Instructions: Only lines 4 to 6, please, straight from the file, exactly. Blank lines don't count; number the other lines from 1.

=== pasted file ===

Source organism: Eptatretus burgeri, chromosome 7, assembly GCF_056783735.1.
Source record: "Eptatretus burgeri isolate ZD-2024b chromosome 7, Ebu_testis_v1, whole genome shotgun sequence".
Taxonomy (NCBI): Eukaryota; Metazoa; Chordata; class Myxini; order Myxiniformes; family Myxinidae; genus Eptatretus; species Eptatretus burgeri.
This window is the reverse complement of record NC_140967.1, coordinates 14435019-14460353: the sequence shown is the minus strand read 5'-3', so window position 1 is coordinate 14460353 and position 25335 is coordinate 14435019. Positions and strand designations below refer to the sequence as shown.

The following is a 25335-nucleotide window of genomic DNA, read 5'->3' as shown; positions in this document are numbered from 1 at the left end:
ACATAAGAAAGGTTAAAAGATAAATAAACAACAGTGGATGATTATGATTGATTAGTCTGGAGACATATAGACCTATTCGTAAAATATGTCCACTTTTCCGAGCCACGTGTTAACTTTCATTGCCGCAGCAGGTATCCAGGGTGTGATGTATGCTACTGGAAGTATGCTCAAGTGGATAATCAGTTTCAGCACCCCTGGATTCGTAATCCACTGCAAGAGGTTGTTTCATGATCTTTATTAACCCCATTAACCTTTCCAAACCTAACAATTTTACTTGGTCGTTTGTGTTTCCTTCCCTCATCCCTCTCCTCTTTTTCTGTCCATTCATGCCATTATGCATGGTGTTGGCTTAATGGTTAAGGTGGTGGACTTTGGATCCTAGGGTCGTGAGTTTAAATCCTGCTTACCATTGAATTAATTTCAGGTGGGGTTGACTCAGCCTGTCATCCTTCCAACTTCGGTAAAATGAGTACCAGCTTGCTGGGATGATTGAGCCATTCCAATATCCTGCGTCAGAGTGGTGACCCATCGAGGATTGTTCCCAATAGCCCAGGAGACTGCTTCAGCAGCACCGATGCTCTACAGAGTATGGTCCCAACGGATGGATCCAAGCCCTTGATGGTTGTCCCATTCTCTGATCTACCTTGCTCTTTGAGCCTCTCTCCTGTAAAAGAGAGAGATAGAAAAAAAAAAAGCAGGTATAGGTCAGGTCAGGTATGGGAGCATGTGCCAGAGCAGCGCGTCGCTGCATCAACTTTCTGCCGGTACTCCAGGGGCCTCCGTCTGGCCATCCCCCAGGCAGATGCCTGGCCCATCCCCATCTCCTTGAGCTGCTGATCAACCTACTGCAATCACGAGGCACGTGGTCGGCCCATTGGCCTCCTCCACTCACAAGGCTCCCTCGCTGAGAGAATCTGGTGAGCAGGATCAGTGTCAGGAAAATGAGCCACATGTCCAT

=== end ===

This window is the reverse complement of record NC_140967.1, coordinates 14435019-14460353: the sequence shown is the minus strand read 5'-3', so window position 1 is coordinate 14460353 and position 25335 is coordinate 14435019. Positions and strand designations below refer to the sequence as shown.

The following is a 25335-nucleotide window of genomic DNA, read 5'->3' as shown; positions in this document are numbered from 1 at the left end:
ACATAAGAAAGGTTAAAAGATAAATAAACAACAGTGGATGATTATGATTGATTAGTCTGGAGACATATAGACCTATTCGTAAAATATGTCCACTTTTCCGAGCCACGTGTTAACTTTCATTGCCGCAGCAGGTATCCAGGGTGTGATGTATGCTACTGGAAGTATGCTCAAGTGGATAATCAGTTTCAGCACCCCTGGATTCGTAATCCACTGCAAGAGGTTGTTTCATGATCTTTATTAACCCCATTAACCTTTCCAAACCTAACAATTTTACTTGGTCGTTTGTGTTTCCTTCCCTCATCCCTCTCCTCTTTTTCTGTCCATTCATGCCATTATGCATGGTGTTGGCTTAATGGTTAAGGTGGTGGACTTTGGATCCTAGGGTCGTGAGTTTAAATCCTGCTTACCATTGAATTAATTTCAGGTGGGGTTGACTCAGCCTGTCATCCTTCCAACTTCGGTAAAATGAGTACCAGCTTGCTGGGATGATTGAGCCATTCCAATATCCTGCGTCAGAGTGGTGACCCATCGAGGATTGTTCCCAATAGCCCAGGAGACTGCTTCAGCAGCACCGATGCTCTACAGAGTATGGTCCCAACGGATGGATCCAAGCCCTTGATGGTTGTCCCATTCTCTGATCTACCTTGCTCTTTGAGCCTCTCTCCTGTAAAAGAGAGAGATAGAAAAAAAAAAAGCAGGTATAGGTCAGGTCAGGTATGGGAGCATGTGCCAGAGCAGCGCGTCGCTGCATCAACTTTCTGCCGGTACTCCAGGGGCCTCCGTCTGGCCATCCCCCAGGCAGATGCCTGGCCCATCCCCATCTCCTTGAGCTGCTGATCAACCTACTGCAATCACGAGGCACGTGGTCGGCCCATTGGCCTCCTCCACTCACAAGGCTCCCTCGCTGAGAGAATCTGGTGAGCAGGATCAGTGTCAGGAAAATGAGCCACATGTCCAT